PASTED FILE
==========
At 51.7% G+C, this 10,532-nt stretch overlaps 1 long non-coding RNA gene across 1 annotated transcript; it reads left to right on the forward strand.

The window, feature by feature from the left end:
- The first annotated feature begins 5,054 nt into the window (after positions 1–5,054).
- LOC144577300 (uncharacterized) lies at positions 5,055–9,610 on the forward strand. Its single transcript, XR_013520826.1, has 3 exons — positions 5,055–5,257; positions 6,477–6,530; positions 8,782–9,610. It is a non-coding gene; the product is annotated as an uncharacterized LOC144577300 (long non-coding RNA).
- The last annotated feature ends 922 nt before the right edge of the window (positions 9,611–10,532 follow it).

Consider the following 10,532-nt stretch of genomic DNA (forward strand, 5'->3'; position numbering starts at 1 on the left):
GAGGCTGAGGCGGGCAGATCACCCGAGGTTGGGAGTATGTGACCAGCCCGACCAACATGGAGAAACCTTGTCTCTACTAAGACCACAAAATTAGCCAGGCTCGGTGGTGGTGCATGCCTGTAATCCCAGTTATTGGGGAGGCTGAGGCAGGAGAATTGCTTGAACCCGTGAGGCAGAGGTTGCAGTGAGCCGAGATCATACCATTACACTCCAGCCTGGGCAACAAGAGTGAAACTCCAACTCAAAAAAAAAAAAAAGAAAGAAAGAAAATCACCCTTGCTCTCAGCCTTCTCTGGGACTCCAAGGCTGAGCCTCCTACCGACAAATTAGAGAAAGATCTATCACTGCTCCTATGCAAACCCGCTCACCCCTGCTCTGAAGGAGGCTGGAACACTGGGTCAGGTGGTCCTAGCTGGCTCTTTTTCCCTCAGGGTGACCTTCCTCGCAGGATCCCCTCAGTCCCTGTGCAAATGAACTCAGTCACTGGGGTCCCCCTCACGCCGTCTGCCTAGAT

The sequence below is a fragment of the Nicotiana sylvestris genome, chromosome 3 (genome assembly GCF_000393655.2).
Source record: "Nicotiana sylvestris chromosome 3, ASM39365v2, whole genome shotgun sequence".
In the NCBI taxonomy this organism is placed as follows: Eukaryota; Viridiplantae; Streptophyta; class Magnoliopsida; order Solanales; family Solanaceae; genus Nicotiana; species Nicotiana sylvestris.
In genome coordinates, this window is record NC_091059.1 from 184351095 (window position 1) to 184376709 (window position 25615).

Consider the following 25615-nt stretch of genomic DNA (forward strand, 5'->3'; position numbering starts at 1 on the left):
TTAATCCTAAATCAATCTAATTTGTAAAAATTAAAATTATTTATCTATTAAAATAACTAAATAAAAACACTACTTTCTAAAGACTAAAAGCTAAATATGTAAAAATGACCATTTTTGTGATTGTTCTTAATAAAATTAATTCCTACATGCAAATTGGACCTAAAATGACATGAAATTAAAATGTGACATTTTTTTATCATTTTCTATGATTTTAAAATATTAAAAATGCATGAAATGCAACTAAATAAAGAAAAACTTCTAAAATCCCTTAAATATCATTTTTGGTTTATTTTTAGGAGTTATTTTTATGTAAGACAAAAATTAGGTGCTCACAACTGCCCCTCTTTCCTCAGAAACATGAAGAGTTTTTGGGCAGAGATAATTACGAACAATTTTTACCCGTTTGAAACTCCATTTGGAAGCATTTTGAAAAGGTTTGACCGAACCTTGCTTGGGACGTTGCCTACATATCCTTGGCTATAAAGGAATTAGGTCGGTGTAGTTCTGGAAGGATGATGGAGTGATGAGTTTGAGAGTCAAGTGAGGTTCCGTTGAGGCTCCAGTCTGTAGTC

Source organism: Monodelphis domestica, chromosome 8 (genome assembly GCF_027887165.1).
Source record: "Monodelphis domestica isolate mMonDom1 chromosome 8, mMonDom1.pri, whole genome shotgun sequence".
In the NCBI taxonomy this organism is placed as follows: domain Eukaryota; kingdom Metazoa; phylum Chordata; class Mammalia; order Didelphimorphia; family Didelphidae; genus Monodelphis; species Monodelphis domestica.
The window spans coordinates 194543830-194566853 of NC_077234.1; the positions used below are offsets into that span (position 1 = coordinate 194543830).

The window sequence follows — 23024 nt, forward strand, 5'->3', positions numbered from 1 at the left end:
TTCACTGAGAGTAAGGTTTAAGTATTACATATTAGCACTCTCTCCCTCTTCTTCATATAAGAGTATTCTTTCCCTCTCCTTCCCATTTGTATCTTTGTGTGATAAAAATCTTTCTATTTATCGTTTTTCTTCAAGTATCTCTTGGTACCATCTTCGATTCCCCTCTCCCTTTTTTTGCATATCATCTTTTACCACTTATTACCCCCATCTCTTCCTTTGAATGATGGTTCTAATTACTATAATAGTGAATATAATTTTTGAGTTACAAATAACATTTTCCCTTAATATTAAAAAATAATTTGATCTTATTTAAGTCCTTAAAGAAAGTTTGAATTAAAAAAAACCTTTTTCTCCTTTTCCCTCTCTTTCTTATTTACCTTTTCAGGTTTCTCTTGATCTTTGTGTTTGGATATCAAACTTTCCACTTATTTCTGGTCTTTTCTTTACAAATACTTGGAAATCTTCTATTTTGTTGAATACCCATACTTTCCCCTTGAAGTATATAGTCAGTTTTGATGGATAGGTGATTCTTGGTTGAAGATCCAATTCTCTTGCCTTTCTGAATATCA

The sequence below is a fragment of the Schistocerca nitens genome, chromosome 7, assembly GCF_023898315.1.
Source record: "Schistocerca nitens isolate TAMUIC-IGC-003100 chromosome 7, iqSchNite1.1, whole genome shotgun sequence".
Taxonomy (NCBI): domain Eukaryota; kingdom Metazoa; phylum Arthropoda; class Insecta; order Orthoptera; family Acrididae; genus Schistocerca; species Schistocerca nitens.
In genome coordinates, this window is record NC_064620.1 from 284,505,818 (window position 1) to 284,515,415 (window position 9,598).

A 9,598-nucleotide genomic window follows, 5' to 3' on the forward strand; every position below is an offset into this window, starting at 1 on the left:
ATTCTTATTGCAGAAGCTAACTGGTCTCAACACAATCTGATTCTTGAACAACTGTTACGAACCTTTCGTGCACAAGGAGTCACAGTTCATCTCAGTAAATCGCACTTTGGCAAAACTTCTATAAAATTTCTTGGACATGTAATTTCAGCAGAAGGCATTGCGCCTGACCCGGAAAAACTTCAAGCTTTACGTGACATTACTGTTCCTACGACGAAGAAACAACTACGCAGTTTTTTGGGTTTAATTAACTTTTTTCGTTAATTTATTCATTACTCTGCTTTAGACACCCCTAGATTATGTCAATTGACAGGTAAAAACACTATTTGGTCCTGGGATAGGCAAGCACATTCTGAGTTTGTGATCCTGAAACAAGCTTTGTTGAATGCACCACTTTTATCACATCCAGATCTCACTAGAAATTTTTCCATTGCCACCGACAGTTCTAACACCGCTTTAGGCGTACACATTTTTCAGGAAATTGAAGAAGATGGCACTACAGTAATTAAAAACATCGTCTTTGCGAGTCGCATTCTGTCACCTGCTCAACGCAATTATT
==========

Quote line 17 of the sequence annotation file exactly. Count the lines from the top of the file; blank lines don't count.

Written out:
The window spans coordinates 194543830-194566853 of NC_077234.1; the positions used below are offsets into that span (position 1 = coordinate 194543830).